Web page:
Safety first when emptying grain bins
ARLINGTON - Wisconsin’s 2016 grain harvest was slowed by rain that not only kept farmers out of muddy fields, but also resulted in a lot of corn that may have been stored wetter than usual.
Overly wet corn held in storage facilities means a greater potential for it to crust or stick to the sides of the bins. When grain does not flow like normal, there is a greater risk of grain bin accidents if grain handlers do not take time to remember the immense dangers associated with entering a bin.
The Wisconsin Agri-Business Association wants its members to be safe. WABA also knows that the OSHA compliance ranks as one of the most important issues in the feed, seed and farm supply industries. To help these businesses and individuals stay safe and remain in compliance with OSHA rules, WABA employs Jim Nolte, a full time, professional safety director to help.
On Tuesday, March 28, WABA hosted a grain safety program at the Arlington Research Farm where Nolte and Leslie Ptak, a compliance assistance specialist with OSHA, shared information on preventing accidents associated with grain handling facilities.
Each year there are injuries and deaths — mostly deaths — associated with grain handling. In 2010 there was a significant rise in incidents involving grain handling. Accidents can occur in the grain bin, silo, hopper bottom, feed bin and gravity box or truck.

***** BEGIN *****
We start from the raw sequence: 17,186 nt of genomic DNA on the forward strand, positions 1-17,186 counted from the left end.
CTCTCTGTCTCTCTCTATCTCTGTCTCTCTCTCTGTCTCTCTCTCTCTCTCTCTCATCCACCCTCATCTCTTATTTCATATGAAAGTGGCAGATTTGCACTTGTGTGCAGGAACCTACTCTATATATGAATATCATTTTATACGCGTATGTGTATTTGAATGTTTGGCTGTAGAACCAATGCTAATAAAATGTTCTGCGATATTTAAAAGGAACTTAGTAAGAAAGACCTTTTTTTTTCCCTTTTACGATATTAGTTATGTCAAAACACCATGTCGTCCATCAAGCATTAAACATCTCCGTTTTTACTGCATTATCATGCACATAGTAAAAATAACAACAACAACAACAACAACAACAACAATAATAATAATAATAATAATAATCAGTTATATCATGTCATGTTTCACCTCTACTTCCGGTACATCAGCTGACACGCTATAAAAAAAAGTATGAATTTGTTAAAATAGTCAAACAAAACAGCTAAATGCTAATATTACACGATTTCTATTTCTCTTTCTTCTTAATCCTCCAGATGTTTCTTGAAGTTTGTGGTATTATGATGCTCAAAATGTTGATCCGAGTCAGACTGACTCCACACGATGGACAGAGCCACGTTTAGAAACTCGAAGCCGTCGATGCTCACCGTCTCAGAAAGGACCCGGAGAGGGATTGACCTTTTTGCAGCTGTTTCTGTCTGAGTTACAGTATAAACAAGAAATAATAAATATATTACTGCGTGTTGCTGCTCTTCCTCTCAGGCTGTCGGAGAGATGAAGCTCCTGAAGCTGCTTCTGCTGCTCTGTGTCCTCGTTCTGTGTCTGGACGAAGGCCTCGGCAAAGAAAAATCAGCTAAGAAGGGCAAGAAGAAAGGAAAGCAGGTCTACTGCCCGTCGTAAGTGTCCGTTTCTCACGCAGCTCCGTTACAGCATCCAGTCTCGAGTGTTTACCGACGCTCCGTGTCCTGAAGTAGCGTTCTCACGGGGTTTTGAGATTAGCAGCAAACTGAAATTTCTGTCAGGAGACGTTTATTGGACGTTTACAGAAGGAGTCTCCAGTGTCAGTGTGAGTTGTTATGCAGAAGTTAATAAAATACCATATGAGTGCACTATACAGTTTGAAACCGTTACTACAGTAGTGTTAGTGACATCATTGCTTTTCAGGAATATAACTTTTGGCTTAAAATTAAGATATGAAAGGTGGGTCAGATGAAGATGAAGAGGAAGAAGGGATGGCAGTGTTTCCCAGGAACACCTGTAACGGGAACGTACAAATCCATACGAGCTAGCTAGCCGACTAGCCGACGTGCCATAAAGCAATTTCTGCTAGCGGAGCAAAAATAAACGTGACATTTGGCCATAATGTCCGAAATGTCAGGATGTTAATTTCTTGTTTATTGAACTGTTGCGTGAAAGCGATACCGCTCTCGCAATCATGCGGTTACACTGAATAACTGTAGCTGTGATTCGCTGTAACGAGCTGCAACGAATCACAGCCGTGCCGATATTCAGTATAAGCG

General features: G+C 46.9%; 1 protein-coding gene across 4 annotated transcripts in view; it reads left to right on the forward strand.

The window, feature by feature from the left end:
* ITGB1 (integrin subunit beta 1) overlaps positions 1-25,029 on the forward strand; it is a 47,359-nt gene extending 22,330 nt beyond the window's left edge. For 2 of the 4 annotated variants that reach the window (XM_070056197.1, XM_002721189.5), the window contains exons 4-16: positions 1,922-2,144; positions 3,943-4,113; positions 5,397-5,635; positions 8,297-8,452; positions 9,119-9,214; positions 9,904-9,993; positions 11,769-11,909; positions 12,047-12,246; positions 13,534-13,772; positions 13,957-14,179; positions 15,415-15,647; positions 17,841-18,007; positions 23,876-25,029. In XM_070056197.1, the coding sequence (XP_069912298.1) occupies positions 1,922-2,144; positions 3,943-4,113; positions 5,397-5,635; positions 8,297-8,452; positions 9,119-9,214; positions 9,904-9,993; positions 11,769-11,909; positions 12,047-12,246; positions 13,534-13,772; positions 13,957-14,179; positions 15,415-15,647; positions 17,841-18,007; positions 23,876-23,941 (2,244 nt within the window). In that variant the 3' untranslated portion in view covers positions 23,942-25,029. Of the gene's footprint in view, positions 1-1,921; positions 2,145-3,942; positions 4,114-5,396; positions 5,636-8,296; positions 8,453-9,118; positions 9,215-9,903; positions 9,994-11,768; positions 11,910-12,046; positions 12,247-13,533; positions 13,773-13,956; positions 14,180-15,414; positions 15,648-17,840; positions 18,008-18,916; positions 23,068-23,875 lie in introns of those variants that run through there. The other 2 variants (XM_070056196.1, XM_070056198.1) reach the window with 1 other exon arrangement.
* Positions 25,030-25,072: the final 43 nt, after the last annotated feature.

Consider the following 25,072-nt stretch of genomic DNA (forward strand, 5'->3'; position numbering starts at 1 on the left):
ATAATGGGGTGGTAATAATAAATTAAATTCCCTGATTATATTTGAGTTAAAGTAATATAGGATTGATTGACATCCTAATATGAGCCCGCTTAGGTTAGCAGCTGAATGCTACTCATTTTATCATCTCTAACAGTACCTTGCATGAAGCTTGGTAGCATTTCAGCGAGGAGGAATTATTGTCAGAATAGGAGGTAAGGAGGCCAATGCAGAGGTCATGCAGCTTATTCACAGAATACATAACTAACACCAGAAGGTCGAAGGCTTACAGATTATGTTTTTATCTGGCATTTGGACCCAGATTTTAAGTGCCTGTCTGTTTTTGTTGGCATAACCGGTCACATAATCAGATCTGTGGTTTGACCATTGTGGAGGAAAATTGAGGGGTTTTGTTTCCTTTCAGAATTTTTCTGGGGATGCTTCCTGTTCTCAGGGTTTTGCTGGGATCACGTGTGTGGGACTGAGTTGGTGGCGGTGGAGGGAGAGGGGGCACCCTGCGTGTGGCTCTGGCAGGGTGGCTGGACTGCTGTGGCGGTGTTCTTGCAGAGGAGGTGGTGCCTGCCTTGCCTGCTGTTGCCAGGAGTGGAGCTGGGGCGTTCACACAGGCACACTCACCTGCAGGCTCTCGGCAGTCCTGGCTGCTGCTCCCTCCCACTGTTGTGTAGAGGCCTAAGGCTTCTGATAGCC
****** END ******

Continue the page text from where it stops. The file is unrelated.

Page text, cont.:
Workers aren't the only ones who are killed or injured; sometimes the victims are children who get into grain. In fact, 20 percent of the deaths from grain suffocation were children.
Statistics show that most of the deaths occurred on farms with less than 10 employees. Those operations are not required to comply with the OSHA rules, training and inspections. However, that doesn’t mean they should ignore the basic rules of safety.
Many of the statistical incidents occurred when workers entered the bin when crusted grain prevented the grain from flowing. While trying to free the grain, workers were sucked in faster than they could react.
Another factor associated with grain deaths occurs when grain sticks on the sides of bins. This accumulation of grain can break loose and causean avalanche, burying a worker in a split second.
Some accidents happened when workers failed to turn off and lock out unloading equipment before entering a bin. The flowing grain acts like a funnel.
“It’s like being in quick sand. All it takes is one foot covered with 12 inches of grain and you are trapped," Nolte said. "It takes two to three seconds to react and within 22 seconds your entire body will be buried.”
While it is a noble effort for fire departments to train for grain-bin rescues, Nolte says "The reality is, it is not a rescue but a body recovery.”
Nolte said that the weight of grain creates a huge force which makes it impossible to pull a person out.
If the person is hooked up to a mechanical device to pull him out, the device will pull the body apart," he said.
Reasons for entering a bin
Workers enter bins for a variety of reasons: plugged sump, grain unloading problems, bin sweeps, caking.
“Before anyone can go in, you need to determine if it is safe. You need to know the angle of repose which is the angle at which grain will no longer flow,” he said.